Composition and Structure of Hair with Cyclic Growth Behavior
Structure of hair is much more complicated than it appears. It helps transmit sensory information. It acts as a barrier to foreign particles. It’s an important part of the appearance and creates gender identity. It’s also the only bodily structure that can completely renew itself without scarring. There is hair on almost every surface of the human body. Here’s a complete overview of its biology, structure, and function.
The improper use of tools, heat, excessive manipulation and chemical over-processing can cause damage to the cuticle layer of the hair, weakening the integrity of the hair. To prevent hair damage, take a proactive approach to healthy hair care by scheduling an appointment with a licensed stylist.
Structure of Hair
Hair is simple in structure, but has important functions in social functioning. Hair is made of a tough protein called keratin. A hair follicle anchors each hair into the skin. The hair bulb forms the base of the hair follicle. In the hair bulb, living cells divide and grow to build the hair shaft. Blood vessels nourish the cells in the hair bulb, and deliver hormones that modify hair growth and structure at different times of life.
Formation of Hair
A developing fetus has all of its hair follicles formed by week 22. At this time, there are 5 million follicles on the body. One million of those are on the head and 100,000 are on the scalp. This is the largest number of hair follicles a human will ever have because follicles do not continue to grow during life. As we grow older, the density of hair follicles decreases.
A diagram of hair anatomy may look straightforward, but it’s actually one of the most complicated structures in the body. Structure of hair is made up of two separate sections: the hair follicle, which exists below the skin, and the hair shaft, which is the hair that we see.
2. Hair Follicle
The hair follicle is the living part of the hair. It’s a stocking-like structure that contains cells and connective tissue. The papilla exists at the base of the hair follicle. It contains tiny blood vessels (capillaries) that nourish the cells. The follicle also contains the germinal matrix, which is where cells produce new hairs.
The follicle is surrounded by an inner and outer sheath that protects and molds the growing hair shaft. The inner sheath follows the hair shaft and ends just before the opening of the sebaceous gland. The outer sheath continues all the way up to the sebaceous gland. The arrector pili muscle, a tiny bundle of muscle fiber, is attached to the outer sheath. When the muscle contracts, it causes the hair to stand up, otherwise known as goosebumps. The sebaceous gland produces sebum, or oil, which is the body’s natural conditioner. More sebum is produced during puberty, which is why acne is common during the teen years. Sebum production decreases with age, causing the skin to become dry.
3. Hair Shaft
Your hair shaft consists of three layers:
1. The Cuticle
The cuticle is your hair’s protective layer, composed of overlapping cells — like fish scales or roof tiles, but facing downwards. A healthy cuticle is smooth and flat. This gives your hair shine and protects the inner layers from damage. It also minimizes the movement of moisture in and out of the underlying cortex, thus maintaining your hair’s hydration balance and flexibility. However, chemical processes and weathering can lift the cuticle and disrupt this balance, causing your hair to become dry and brittle.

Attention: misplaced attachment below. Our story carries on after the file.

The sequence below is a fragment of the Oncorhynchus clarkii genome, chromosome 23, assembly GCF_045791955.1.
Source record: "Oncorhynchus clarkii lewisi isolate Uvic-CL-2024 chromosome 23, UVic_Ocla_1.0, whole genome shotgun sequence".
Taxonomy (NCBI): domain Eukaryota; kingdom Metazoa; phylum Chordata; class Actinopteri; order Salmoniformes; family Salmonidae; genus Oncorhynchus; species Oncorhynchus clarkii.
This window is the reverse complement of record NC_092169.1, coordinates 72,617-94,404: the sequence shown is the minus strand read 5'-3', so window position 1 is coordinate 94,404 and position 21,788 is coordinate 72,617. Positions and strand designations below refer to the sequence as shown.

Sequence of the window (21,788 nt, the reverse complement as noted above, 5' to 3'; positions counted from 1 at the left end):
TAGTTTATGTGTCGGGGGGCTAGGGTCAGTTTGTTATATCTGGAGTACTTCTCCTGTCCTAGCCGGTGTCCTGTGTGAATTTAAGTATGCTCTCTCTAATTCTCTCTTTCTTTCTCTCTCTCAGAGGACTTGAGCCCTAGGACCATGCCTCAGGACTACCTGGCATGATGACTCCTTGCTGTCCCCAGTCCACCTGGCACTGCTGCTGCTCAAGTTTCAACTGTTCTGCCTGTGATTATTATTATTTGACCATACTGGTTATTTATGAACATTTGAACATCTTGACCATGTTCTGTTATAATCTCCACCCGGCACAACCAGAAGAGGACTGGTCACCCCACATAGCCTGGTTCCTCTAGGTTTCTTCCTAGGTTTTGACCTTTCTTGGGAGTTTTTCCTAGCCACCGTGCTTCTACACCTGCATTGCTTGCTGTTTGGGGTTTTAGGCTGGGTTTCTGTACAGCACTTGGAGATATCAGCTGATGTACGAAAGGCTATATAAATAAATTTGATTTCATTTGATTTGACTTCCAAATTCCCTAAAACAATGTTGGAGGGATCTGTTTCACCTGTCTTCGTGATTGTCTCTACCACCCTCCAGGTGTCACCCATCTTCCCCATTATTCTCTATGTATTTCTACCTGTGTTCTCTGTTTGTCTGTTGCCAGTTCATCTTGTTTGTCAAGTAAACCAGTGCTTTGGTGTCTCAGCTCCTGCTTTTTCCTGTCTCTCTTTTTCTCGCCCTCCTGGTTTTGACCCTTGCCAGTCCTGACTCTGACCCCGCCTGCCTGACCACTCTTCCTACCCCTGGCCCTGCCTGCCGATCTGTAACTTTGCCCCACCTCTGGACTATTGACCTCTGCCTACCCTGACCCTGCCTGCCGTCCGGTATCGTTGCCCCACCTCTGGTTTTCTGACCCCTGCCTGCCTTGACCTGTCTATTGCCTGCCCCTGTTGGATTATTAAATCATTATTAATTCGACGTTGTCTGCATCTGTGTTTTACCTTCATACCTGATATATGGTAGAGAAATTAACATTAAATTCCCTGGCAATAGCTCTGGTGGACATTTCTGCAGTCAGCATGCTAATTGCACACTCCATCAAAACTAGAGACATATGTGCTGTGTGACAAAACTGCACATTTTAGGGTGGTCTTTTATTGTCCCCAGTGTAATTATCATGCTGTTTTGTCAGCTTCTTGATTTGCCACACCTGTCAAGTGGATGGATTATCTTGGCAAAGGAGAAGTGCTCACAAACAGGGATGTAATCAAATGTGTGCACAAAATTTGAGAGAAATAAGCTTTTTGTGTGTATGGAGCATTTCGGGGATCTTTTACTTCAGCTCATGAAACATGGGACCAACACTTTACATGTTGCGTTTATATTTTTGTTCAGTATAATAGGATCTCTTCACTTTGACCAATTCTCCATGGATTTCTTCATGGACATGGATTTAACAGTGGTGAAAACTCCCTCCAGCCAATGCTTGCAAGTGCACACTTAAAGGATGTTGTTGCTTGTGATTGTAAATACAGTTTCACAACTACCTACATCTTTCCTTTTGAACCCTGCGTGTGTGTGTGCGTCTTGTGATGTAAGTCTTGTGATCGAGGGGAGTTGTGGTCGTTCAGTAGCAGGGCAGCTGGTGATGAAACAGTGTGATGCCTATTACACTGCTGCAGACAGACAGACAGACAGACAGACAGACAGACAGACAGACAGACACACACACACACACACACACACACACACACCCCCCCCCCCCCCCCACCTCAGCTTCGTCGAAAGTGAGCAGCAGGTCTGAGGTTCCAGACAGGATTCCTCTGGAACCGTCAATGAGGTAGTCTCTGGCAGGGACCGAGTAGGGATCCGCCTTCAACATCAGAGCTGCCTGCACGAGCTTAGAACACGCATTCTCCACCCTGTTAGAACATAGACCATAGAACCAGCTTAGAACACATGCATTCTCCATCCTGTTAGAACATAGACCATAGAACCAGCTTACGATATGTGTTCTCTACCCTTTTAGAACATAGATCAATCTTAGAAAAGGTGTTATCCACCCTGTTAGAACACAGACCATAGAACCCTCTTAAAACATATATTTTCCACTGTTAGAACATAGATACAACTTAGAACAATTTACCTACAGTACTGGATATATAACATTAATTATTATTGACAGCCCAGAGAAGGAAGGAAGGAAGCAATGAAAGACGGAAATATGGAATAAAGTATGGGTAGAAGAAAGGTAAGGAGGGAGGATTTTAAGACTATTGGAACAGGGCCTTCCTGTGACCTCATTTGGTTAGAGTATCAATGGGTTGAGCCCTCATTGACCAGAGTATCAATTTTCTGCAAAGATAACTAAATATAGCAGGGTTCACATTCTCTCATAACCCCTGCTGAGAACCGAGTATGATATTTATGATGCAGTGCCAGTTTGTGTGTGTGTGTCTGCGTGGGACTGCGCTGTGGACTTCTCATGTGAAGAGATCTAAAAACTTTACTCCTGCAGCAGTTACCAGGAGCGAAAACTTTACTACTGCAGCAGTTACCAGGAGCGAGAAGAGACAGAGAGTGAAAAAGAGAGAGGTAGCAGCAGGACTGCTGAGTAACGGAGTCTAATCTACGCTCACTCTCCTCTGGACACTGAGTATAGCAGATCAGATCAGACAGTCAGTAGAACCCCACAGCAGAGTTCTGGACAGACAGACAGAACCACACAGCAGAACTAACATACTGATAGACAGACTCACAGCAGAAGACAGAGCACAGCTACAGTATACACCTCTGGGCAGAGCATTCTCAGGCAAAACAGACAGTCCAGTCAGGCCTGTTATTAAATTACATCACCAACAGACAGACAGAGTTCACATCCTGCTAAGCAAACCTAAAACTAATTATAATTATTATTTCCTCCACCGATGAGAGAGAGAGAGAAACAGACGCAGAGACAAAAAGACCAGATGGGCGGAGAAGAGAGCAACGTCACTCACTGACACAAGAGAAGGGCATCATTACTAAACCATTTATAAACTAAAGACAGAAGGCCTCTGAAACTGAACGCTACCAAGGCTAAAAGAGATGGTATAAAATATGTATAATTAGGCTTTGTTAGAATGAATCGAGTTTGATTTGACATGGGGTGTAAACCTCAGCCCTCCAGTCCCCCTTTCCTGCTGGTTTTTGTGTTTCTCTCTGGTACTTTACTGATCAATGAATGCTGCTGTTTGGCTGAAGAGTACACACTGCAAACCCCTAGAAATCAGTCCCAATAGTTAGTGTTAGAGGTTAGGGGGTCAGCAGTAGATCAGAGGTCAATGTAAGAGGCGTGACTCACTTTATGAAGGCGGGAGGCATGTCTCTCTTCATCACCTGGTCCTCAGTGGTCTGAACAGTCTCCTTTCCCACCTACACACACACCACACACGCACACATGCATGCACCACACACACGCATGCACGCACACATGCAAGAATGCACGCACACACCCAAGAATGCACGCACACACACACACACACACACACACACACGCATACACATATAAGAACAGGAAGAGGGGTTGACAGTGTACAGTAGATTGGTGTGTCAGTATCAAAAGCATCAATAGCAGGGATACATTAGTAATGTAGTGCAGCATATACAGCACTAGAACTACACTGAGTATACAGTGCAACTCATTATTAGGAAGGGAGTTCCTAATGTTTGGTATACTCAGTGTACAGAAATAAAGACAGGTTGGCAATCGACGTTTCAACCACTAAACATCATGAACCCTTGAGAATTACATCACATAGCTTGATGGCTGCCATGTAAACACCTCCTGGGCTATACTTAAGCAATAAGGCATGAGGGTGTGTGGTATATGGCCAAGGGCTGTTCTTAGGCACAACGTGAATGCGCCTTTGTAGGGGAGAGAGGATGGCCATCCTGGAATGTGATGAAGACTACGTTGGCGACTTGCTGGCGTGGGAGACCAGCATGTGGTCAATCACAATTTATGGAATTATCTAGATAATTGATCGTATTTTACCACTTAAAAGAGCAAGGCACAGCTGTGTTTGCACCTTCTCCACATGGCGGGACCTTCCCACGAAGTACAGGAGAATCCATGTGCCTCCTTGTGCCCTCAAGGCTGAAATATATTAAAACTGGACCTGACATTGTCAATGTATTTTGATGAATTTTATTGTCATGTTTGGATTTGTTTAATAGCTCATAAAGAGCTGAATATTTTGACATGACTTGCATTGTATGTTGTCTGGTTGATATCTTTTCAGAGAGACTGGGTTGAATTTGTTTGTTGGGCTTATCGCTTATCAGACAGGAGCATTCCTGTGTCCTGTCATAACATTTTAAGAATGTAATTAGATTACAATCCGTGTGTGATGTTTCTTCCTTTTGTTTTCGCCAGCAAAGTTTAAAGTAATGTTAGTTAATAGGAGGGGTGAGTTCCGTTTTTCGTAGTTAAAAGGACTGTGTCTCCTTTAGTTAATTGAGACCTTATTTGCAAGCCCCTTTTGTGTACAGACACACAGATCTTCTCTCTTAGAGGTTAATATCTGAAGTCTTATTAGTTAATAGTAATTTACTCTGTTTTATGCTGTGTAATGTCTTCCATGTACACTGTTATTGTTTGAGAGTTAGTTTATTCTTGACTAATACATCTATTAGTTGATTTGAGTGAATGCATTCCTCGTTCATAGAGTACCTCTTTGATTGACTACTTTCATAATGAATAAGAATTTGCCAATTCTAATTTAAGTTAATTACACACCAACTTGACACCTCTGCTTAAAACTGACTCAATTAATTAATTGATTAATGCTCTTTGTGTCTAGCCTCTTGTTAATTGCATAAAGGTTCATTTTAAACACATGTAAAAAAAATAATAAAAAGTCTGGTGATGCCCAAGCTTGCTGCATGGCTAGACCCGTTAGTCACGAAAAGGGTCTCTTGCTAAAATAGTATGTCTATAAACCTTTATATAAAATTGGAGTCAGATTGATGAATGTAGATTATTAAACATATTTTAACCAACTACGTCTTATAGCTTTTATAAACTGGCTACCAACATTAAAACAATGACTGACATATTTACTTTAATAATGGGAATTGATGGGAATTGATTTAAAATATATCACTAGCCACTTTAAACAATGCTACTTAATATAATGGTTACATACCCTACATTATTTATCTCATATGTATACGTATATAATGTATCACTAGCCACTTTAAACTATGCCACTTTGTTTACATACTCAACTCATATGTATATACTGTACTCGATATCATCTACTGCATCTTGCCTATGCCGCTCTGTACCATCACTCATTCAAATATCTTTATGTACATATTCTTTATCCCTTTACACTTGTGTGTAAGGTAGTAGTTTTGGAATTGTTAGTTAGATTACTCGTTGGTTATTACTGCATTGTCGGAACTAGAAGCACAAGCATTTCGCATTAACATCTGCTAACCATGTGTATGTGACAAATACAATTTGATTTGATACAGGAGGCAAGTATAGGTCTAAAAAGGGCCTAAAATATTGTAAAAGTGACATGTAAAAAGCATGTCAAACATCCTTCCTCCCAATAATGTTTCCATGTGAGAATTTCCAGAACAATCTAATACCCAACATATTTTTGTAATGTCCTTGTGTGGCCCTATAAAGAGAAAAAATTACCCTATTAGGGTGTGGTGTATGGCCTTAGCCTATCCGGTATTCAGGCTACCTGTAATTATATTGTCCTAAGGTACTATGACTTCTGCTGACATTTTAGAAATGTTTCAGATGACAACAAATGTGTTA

2. The Cortex
The cortex forms the main bulk and pigment (color) of your hair. It consists of long keratin filaments, which are held together by disulphide and hydrogen bonds. The health of your Corte depends largely on the integrity of the cuticle protecting it.
3. The Medulla
The medulla, only present in thicker hair types, is the innermost layer of your hair. It consists of a soft, thin core of transparent cells and air spaces.
The Hair Growth Cyclic Process
The hair on the scalp grows about a half a millimeter a day—about 6 inches per year. Unlike in other mammals, hair growth and loss are random and not seasonal or cyclical. Hairs are always in various stages of growth and shed at any given time. There are three stages of hair growth: anagen, catagen, and telogen.
Stage1: The anagen phase is the active or growth phase of the hair. Most hair is constantly growing and spends three to four years in this stage. A new hair forms and pushes the club hair up and out of the follicle. During this phase, hair grows approximately 1 centimeter every 28 days. Some people have difficulty growing their hair beyond a certain length because they have a short anagen phase. Conversely, people who have very long hair and have no trouble growing hair have a long anagen phase. The anagen phase for eyelashes, eyebrows, and leg and arm hair is also very short—about 30 to 45 days—which explains why these hairs are so much shorter than scalp hair.
Stage 2: The catagen phase is a transitional stage, and 3% of all hairs are in this phase at any given time. It lasts for two to three weeks. During this time, growth slows down and the outer root sheath shrinks and attaches to the root of the hair, forming what is known as a club hair.
Stage 3: The telogen phase is the resting phase, which lasts for about three months and accounts for 10% to 15% of all hair. During this phase, the hair follicle is at rest and the club hair is completely formed. Pulling out a hair in this phase will reveal a solid, dry, white material at the root. The body sheds approximately 50 to 100 scalp hairs a day.
Structure of hair depends on three stages which are dependent on each other. They vary across various age groups. The hair follicles are very strong yet they appear to be fragile especially when they are wet. Proper hair treatment should be carried for growth and protection.